Covid-19’s emerging legacy revealed: 77% say pandemic’s legacy is for firms to shift to a digital first mindset

A new report from Advanced, one of the UK’s largest software and services providers, reveals signs of a positive Covid-19 legacy emerging – with technology tipped to play a major role in global economic recovery.

More than three quarters (77%) of senior business decision makers believe one of the legacies of Covid-19 will be for their organisation to shift to a digital first mindset. In addition, 98% of respondents agree technology will play a major role in the global economic recovery. It suggests organisations that choose to invest in the right technology to support their business goals, and the needs of their customers, could emerge from the pandemic with more resilience, confidence and understanding of their markets and how best to serve them.

These are just some of the key findings from Advanced’s fifth Annual Trends Survey for 2020-21, with over 1,000 senior business decision makers having their say on the technology trends and their impact on UK organisations now and in the future.

The survey also suggests organisations are now prioritising business survival in parallel with technology adoption over the next year. More than half (54%) of respondents state business survival during, and post Covid-19 will be their spending priority for the next 12 months, which is on a par with prioritising Cloud software and other technology (59%).

Gordon Wilson, CEO at Advanced, comments: “Already, we have seen that the shift to a digital first mindset has been rapidly accelerated. In the healthcare sector, for example, many clinicians and patients are now communicating and interacting virtually. In fact, according to the Royal College of GPs, around 70% of GP appointments have been carried out via video or telephone since the introduction of lockdown in March 2020.

“The legal sector is experiencing somewhat of a digital transformation too, with judges and lawyers working from home and courtrooms becoming virtual. We still have a long way to go, but it’s encouraging to witness the positive and empowering effects that technology can have on organisations, employees and communities during this turbulent time.”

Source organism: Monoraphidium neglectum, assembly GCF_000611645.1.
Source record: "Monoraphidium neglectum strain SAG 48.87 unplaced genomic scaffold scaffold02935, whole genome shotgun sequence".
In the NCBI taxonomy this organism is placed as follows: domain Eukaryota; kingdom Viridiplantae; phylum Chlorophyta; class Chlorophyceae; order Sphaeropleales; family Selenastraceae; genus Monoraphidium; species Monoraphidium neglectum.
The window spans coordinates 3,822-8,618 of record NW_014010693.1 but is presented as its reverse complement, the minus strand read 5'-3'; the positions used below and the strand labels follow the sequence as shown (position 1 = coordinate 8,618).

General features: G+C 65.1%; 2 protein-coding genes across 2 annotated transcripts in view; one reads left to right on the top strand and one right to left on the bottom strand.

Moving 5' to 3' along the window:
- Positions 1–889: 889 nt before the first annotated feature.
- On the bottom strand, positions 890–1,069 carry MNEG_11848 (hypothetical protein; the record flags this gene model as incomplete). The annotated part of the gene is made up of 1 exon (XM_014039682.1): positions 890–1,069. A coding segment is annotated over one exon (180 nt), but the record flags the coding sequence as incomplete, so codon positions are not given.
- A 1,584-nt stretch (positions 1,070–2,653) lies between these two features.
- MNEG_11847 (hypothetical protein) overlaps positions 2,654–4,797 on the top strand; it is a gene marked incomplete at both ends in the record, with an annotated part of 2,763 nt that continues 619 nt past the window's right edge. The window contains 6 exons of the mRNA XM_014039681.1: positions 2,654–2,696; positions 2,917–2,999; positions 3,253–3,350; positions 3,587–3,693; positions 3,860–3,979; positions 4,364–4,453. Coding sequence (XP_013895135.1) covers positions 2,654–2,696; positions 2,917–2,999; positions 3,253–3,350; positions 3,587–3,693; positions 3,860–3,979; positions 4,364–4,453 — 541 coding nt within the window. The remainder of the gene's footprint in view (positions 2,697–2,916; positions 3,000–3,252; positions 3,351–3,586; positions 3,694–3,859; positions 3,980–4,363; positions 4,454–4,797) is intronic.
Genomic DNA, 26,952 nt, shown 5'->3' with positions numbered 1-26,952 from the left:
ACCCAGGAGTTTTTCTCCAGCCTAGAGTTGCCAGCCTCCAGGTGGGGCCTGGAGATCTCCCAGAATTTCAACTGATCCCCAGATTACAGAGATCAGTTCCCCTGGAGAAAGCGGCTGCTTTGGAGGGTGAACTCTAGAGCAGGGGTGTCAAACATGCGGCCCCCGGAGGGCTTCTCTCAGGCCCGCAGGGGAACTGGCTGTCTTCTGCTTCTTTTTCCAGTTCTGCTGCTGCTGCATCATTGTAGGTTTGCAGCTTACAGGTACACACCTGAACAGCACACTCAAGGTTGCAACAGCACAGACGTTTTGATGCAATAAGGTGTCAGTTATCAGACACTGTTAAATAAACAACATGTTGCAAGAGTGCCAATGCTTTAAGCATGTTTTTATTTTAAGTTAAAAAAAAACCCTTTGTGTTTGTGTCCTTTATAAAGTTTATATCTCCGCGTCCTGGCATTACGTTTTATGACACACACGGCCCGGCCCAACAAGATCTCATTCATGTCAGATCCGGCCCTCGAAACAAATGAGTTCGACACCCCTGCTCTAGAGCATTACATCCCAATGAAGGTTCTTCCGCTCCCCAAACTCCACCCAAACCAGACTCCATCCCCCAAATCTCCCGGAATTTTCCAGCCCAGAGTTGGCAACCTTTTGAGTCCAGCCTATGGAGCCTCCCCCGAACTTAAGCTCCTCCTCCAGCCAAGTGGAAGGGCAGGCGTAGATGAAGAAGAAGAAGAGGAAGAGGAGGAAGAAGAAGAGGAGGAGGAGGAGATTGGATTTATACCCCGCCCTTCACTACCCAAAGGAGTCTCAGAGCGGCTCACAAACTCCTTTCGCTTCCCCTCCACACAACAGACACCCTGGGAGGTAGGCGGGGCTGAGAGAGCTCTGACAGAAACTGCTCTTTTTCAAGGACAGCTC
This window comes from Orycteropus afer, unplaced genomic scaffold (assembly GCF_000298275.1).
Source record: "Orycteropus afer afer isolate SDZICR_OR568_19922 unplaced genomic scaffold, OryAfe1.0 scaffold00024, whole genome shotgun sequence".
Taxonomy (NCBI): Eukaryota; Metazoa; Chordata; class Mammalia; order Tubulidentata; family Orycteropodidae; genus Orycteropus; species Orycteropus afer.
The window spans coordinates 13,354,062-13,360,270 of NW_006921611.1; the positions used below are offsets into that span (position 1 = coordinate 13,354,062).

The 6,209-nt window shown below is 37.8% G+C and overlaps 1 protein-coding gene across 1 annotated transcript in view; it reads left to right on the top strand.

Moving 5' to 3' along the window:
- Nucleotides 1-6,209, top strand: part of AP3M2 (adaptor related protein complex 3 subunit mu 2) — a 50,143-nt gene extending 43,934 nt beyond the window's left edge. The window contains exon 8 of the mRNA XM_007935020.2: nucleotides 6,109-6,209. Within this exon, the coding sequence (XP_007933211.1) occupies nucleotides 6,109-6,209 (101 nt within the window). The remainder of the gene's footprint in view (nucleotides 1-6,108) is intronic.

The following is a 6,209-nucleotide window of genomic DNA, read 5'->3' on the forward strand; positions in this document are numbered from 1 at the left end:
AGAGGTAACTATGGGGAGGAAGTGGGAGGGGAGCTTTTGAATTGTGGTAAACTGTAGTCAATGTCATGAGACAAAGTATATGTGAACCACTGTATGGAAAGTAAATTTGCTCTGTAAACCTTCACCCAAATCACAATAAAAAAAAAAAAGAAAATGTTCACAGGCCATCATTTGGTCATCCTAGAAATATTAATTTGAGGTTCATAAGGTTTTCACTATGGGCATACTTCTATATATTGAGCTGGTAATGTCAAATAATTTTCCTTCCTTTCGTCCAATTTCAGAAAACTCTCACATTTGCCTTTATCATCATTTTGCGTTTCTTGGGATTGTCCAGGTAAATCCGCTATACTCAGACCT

The plans to prioritise technology are a direct result of the impact Covid-19 has had on the business community. More than a third (36%) say the ability to adapt to a changing environment is now most important when adopting new technologies. Many employees are working remotely for the foreseeable future and organisations are recognising that technologies, especially the Cloud, are critical to support remote working now and over a longer-term. In addition, the Cloud enables leaders to respond to and keep up with quick changes in demand, and have more confidence around the continuation of their business.

Reassuringly, there is an appetite for the workforce to use new technology with 65% of respondents saying their colleagues within the organisation are either keen to adopt, or open to discovering, new technology. The splits out to 25% already keen to adapt to new technology and 40% who are open to learning about what new technology can offer them. However, 20% are still worried or concerned about change when adopting new technology.

Gordon adds: “There’s still a job to be done in educating some employees as to the benefits innovation will bring and ensuring there is willingness to embrace this change. People need to understand how the tools they are given will make their jobs easier, and better, or they will  want to revert to their old ways of working. This will be problematic given the evolving working practices that now need to take place as we adapt to the impact of the pandemic.”

Julian David, CEO at techUK, concludes: “Effective use of technology is likely to play a central role in our global economic recovery. Organisations, both large and small, are already implementing tools and technologies to support the changes in our working environment. Given the long-term implications of the pandemic, this support must continue. Not all employees are open to adapting to new digital ways of working, however, so leaders need to take extra steps to address these concerns to ensure nobody feels left behind.”

To read the Annual Trends Survey for 2020-21, visit